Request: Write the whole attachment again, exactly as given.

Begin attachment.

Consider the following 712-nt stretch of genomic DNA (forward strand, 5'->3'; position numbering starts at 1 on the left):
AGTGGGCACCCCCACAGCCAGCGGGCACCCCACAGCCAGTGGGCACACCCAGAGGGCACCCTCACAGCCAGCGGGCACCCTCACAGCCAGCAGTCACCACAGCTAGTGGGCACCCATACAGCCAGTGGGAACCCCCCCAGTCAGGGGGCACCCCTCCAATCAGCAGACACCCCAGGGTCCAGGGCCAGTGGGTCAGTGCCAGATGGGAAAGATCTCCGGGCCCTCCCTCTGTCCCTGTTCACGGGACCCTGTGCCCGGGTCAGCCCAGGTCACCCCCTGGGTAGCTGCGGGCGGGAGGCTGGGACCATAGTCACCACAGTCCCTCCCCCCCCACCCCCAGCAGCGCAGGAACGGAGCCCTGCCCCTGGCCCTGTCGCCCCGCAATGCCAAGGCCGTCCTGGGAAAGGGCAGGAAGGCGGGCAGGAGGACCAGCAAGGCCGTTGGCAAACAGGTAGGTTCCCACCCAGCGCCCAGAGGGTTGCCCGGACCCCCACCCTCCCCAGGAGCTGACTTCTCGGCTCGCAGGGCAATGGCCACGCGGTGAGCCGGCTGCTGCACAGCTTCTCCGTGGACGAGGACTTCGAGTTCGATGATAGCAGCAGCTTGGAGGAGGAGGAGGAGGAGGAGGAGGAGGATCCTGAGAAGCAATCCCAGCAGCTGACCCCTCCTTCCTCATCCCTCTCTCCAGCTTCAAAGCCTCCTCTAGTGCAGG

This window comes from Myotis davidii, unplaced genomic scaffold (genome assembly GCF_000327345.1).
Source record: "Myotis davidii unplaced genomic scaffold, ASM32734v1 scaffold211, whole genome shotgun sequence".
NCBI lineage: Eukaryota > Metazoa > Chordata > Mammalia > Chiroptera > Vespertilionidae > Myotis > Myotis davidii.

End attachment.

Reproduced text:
Consider the following 712-nt stretch of genomic DNA (forward strand, 5'->3'; position numbering starts at 1 on the left):
AGTGGGCACCCCCACAGCCAGCGGGCACCCCACAGCCAGTGGGCACACCCAGAGGGCACCCTCACAGCCAGCGGGCACCCTCACAGCCAGCAGTCACCACAGCTAGTGGGCACCCATACAGCCAGTGGGAACCCCCCCAGTCAGGGGGCACCCCTCCAATCAGCAGACACCCCAGGGTCCAGGGCCAGTGGGTCAGTGCCAGATGGGAAAGATCTCCGGGCCCTCCCTCTGTCCCTGTTCACGGGACCCTGTGCCCGGGTCAGCCCAGGTCACCCCCTGGGTAGCTGCGGGCGGGAGGCTGGGACCATAGTCACCACAGTCCCTCCCCCCCCACCCCCAGCAGCGCAGGAACGGAGCCCTGCCCCTGGCCCTGTCGCCCCGCAATGCCAAGGCCGTCCTGGGAAAGGGCAGGAAGGCGGGCAGGAGGACCAGCAAGGCCGTTGGCAAACAGGTAGGTTCCCACCCAGCGCCCAGAGGGTTGCCCGGACCCCCACCCTCCCCAGGAGCTGACTTCTCGGCTCGCAGGGCAATGGCCACGCGGTGAGCCGGCTGCTGCACAGCTTCTCCGTGGACGAGGACTTCGAGTTCGATGATAGCAGCAGCTTGGAGGAGGAGGAGGAGGAGGAGGAGGAGGATCCTGAGAAGCAATCCCAGCAGCTGACCCCTCCTTCCTCATCCCTCTCTCCAGCTTCAAAGCCTCCTCTAGTGCAGG

This window comes from Myotis davidii, unplaced genomic scaffold (genome assembly GCF_000327345.1).
Source record: "Myotis davidii unplaced genomic scaffold, ASM32734v1 scaffold211, whole genome shotgun sequence".
NCBI lineage: Eukaryota > Metazoa > Chordata > Mammalia > Chiroptera > Vespertilionidae > Myotis > Myotis davidii.